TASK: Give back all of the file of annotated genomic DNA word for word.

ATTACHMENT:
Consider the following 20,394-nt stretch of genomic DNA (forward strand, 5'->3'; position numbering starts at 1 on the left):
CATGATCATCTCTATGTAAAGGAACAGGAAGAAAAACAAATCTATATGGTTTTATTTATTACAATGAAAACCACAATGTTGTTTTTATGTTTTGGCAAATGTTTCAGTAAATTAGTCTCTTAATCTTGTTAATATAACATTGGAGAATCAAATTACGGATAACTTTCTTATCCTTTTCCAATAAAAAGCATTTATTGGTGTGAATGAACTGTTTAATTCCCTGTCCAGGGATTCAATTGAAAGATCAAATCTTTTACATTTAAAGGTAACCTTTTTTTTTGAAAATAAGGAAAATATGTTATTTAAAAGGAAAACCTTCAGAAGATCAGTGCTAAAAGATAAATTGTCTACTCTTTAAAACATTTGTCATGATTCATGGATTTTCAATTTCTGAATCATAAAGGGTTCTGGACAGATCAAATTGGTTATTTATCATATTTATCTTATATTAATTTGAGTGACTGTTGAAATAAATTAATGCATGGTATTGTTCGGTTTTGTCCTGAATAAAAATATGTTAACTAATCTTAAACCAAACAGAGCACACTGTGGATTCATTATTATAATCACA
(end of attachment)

Consider the following 20,394-nt stretch of genomic DNA (forward strand, 5'->3'; position numbering starts at 1 on the left):
CATGATCATCTCTATGTAAAGGAACAGGAAGAAAAACAAATCTATATGGTTTTATTTATTACAATGAAAACCACAATGTTGTTTTTATGTTTTGGCAAATGTTTCAGTAAATTAGTCTCTTAATCTTGTTAATATAACATTGGAGAATCAAATTACGGATAACTTTCTTATCCTTTTCCAATAAAAAGCATTTATTGGTGTGAATGAACTGTTTAATTCCCTGTCCAGGGATTCAATTGAAAGATCAAATCTTTTACATTTAAAGGTAACCTTTTTTTTTGAAAATAAGGAAAATATGTTATTTAAAAGGAAAACCTTCAGAAGATCAGTGCTAAAAGATAAATTGTCTACTCTTTAAAACATTTGTCATGATTCATGGATTTTCAATTTCTGAATCATAAAGGGTTCTGGACAGATCAAATTGGTTATTTATCATATTTATCTTATATTAATTTGAGTGACTGTTGAAATAAATTAATGCATGGTATTGTTCGGTTTTGTCCTGAATAAAAATATGTTAACTAATCTTAAACCAAACAGAGCACACTGTGGATTCATTATTATAATCACA